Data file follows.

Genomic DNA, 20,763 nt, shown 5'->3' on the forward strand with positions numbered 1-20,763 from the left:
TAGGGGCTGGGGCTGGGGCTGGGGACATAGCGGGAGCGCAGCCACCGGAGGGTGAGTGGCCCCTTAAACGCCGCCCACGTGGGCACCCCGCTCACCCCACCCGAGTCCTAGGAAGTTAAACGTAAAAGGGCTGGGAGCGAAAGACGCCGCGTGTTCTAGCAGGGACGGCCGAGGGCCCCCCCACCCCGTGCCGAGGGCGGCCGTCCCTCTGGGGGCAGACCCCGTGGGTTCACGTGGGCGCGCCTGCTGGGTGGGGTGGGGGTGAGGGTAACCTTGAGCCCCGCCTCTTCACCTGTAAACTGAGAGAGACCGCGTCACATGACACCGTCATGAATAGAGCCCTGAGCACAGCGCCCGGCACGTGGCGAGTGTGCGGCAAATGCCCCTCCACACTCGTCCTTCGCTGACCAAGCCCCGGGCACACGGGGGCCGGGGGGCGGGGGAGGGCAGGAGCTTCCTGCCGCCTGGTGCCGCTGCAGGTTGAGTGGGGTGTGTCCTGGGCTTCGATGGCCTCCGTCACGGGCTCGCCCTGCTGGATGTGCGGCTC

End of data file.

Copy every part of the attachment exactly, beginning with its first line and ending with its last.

Genomic DNA, 20,763 nt, shown 5'->3' on the forward strand with positions numbered 1-20,763 from the left:
TAGGGGCTGGGGCTGGGGCTGGGGACATAGCGGGAGCGCAGCCACCGGAGGGTGAGTGGCCCCTTAAACGCCGCCCACGTGGGCACCCCGCTCACCCCACCCGAGTCCTAGGAAGTTAAACGTAAAAGGGCTGGGAGCGAAAGACGCCGCGTGTTCTAGCAGGGACGGCCGAGGGCCCCCCCACCCCGTGCCGAGGGCGGCCGTCCCTCTGGGGGCAGACCCCGTGGGTTCACGTGGGCGCGCCTGCTGGGTGGGGTGGGGGTGAGGGTAACCTTGAGCCCCGCCTCTTCACCTGTAAACTGAGAGAGACCGCGTCACATGACACCGTCATGAATAGAGCCCTGAGCACAGCGCCCGGCACGTGGCGAGTGTGCGGCAAATGCCCCTCCACACTCGTCCTTCGCTGACCAAGCCCCGGGCACACGGGGGCCGGGGGGCGGGGGAGGGCAGGAGCTTCCTGCCGCCTGGTGCCGCTGCAGGTTGAGTGGGGTGTGTCCTGGGCTTCGATGGCCTCCGTCACGGGCTCGCCCTGCTGGATGTGCGGCTC